My husband seems unconcerned about identity. Simple Being is his bailiwick! What others make of him is their problem, he would say, whereas I seem to need a few more "significant others" than he does to feel vital, well-used, and fully alive. Increasingly only through deep relations do I recognize and enact my social "identity," my who-ness. As I seriously assess the quality of my own connectedness, keeping in mind the waning communications from old friends now far away, recalling the sudden shut-out from work associates following retirement from advocacy, mulling over the many reasons why we had to move from our former home, where I (though not my husband) thought we would live out our "golden years," and feeling more often than is good for me the isolation that is the flip side of self-sufficient self-employment, I find myself asking: who am I, really, here, now? Who am I as I enter this community at this time in my life? And on the likely chance that community is not just what you get, but what you give, how do the needs of the community in which I have chosen to age align with what I have to offer? Which I? Which gift?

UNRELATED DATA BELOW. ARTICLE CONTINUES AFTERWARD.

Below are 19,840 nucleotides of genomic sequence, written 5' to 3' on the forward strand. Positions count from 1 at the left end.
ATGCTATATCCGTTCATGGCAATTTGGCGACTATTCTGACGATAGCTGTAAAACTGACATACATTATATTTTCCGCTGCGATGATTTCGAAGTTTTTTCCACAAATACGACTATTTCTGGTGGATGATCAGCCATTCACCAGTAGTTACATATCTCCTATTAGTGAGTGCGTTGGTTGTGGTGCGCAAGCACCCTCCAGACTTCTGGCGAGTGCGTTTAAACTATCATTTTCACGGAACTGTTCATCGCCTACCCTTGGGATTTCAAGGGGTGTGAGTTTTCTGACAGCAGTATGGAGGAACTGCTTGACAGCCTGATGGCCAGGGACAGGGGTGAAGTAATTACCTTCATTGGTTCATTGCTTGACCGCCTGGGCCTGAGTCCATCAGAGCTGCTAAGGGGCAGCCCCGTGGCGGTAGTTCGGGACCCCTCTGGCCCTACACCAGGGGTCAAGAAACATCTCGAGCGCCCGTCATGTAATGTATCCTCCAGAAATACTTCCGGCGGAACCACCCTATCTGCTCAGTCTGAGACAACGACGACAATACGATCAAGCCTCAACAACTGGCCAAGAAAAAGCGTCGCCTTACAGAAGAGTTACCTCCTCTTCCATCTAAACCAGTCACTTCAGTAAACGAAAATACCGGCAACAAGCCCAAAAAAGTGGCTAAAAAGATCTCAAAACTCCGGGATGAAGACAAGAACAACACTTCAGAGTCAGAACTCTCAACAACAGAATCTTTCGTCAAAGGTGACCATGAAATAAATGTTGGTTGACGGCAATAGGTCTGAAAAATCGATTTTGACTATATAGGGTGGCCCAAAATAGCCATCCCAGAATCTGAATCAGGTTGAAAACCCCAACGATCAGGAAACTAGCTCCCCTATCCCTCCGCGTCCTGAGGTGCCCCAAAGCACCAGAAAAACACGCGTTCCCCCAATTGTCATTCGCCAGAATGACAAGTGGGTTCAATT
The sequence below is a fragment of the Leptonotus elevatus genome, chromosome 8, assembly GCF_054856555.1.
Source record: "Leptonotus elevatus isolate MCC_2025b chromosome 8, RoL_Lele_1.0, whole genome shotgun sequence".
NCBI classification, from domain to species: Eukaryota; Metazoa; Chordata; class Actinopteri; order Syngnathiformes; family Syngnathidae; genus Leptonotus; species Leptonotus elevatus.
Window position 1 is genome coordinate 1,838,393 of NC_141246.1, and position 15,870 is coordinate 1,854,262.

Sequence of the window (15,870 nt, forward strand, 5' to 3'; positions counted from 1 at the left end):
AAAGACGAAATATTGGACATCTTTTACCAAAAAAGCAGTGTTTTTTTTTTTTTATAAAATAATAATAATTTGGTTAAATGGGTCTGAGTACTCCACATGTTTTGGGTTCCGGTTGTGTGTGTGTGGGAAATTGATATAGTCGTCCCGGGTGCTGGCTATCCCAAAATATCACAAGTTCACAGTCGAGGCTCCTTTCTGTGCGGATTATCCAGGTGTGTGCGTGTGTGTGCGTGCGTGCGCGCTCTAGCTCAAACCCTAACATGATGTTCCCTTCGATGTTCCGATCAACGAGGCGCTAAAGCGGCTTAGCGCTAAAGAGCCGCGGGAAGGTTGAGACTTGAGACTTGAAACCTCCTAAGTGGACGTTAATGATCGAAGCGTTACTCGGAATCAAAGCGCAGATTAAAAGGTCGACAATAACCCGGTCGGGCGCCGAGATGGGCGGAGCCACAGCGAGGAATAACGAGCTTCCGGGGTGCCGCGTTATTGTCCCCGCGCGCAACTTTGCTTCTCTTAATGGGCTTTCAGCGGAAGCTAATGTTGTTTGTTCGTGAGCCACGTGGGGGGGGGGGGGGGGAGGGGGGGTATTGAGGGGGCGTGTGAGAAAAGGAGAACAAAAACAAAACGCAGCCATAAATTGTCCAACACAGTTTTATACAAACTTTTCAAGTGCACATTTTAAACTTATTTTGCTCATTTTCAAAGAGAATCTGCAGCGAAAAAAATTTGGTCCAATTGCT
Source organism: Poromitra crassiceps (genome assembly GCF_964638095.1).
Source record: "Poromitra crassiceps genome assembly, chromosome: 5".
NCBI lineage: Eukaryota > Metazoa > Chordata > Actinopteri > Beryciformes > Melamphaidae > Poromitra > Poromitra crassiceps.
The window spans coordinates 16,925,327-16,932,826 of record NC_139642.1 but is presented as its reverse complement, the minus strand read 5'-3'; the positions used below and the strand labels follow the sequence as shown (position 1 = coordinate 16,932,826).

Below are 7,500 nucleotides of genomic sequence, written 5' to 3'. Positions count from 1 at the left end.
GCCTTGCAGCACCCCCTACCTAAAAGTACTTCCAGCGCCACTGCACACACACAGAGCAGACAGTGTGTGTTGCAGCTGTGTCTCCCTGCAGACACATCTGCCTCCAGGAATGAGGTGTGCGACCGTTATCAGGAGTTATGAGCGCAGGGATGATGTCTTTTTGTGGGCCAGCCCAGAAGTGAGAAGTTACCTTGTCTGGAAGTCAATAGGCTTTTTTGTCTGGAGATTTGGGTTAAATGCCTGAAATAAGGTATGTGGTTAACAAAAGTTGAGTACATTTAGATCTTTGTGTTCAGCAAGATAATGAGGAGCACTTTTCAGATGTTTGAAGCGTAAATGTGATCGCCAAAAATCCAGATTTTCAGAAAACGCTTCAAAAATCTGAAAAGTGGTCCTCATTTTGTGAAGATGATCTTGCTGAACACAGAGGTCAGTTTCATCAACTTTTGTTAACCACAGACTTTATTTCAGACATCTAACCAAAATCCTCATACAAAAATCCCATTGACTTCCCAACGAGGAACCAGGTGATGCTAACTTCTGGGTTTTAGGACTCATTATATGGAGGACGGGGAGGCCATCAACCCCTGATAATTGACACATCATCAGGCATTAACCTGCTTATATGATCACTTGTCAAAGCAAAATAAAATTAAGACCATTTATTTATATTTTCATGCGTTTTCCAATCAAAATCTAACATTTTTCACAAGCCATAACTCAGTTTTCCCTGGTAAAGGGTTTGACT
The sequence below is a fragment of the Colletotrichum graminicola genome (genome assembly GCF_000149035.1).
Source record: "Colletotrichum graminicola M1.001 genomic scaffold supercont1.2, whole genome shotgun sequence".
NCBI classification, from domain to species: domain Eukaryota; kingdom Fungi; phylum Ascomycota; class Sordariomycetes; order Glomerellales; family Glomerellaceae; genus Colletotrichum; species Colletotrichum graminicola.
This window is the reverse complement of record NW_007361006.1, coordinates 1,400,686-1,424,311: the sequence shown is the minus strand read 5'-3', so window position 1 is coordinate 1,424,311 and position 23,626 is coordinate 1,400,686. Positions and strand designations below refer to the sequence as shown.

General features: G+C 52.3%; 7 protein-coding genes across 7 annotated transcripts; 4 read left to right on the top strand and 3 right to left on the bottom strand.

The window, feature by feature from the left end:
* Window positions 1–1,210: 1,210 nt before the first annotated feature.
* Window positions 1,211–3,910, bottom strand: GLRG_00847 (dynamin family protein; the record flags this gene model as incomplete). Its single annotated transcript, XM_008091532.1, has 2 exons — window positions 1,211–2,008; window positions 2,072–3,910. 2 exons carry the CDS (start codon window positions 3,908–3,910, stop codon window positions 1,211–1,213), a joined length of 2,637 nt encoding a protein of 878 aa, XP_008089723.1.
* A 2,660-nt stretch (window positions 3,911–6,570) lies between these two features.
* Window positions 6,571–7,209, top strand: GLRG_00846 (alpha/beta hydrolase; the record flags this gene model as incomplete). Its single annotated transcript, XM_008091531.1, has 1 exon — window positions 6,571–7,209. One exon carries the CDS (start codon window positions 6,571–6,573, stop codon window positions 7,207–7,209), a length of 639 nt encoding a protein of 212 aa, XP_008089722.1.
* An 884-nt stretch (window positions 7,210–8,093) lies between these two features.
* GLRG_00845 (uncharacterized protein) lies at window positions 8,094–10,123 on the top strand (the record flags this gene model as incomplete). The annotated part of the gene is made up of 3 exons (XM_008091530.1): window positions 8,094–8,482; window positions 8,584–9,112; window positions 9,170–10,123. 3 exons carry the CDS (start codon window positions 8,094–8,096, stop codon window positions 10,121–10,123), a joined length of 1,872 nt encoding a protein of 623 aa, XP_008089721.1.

Identity and Aging

I was relieved to discover yesterday that "Aging and Identity" is yet one more emerging area in Gerontology. It turns that out empty-nesting and looming retirement are only two of the triggers. Life expectancy for our generation is almost an additional generation beyond what the previous generation anticipated. My own parents and my husband's parents all died in their early seventies. They had only a couple of years of retirement, and even those few years were severely compromised by serious illness. They had no opportunity to discover or recover other aspects of themselves. For our generation, who we are, how we act, and what we contribute during this next third of our lives could make a huge difference, not only to ourselves, but to the world around us!

Demographers reckon that over a billion people will be sixty years of age and beyond by the year 2020. If most of them are retired and can access their gifts, imagine the number of people-hours available each year – even if every person gave only 1 hour, on average, per day, per year to the commonweal – to the betterment of communities ----- 365 billion people-hours per year is nothing to sneeze at --- and surely not a resource we should waste! So if I and others choose to 'age in community,' we all have a reason to consider not only who we are in community and what gifts we might have to offer, but HOW we are in community, what does it really take to belong?!